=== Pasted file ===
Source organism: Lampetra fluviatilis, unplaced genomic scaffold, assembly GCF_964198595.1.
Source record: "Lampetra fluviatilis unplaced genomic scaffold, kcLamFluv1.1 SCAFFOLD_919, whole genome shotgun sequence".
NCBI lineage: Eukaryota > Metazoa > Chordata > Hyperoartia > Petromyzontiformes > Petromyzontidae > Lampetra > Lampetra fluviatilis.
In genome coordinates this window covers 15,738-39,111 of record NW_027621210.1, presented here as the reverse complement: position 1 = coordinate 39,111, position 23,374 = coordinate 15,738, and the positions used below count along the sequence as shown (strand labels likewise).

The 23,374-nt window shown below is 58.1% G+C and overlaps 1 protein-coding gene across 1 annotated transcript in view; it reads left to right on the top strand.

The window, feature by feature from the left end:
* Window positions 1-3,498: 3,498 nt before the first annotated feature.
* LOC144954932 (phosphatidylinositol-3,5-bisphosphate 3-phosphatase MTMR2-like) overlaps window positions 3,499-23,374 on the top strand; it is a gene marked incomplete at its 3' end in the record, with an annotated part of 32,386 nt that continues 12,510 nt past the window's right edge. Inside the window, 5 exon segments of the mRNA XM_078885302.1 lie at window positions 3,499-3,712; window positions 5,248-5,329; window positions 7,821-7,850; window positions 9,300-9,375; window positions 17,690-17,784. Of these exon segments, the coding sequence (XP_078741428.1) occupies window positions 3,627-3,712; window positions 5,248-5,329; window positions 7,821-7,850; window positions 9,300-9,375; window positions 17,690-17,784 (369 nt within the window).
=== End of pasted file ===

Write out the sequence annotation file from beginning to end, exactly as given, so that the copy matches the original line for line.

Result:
Source organism: Lampetra fluviatilis, unplaced genomic scaffold, assembly GCF_964198595.1.
Source record: "Lampetra fluviatilis unplaced genomic scaffold, kcLamFluv1.1 SCAFFOLD_919, whole genome shotgun sequence".
NCBI lineage: Eukaryota > Metazoa > Chordata > Hyperoartia > Petromyzontiformes > Petromyzontidae > Lampetra > Lampetra fluviatilis.
In genome coordinates this window covers 15,738-39,111 of record NW_027621210.1, presented here as the reverse complement: position 1 = coordinate 39,111, position 23,374 = coordinate 15,738, and the positions used below count along the sequence as shown (strand labels likewise).

The 23,374-nt window shown below is 58.1% G+C and overlaps 1 protein-coding gene across 1 annotated transcript in view; it reads left to right on the top strand.

The window, feature by feature from the left end:
* Window positions 1-3,498: 3,498 nt before the first annotated feature.
* LOC144954932 (phosphatidylinositol-3,5-bisphosphate 3-phosphatase MTMR2-like) overlaps window positions 3,499-23,374 on the top strand; it is a gene marked incomplete at its 3' end in the record, with an annotated part of 32,386 nt that continues 12,510 nt past the window's right edge. Inside the window, 5 exon segments of the mRNA XM_078885302.1 lie at window positions 3,499-3,712; window positions 5,248-5,329; window positions 7,821-7,850; window positions 9,300-9,375; window positions 17,690-17,784. Of these exon segments, the coding sequence (XP_078741428.1) occupies window positions 3,627-3,712; window positions 5,248-5,329; window positions 7,821-7,850; window positions 9,300-9,375; window positions 17,690-17,784 (369 nt within the window).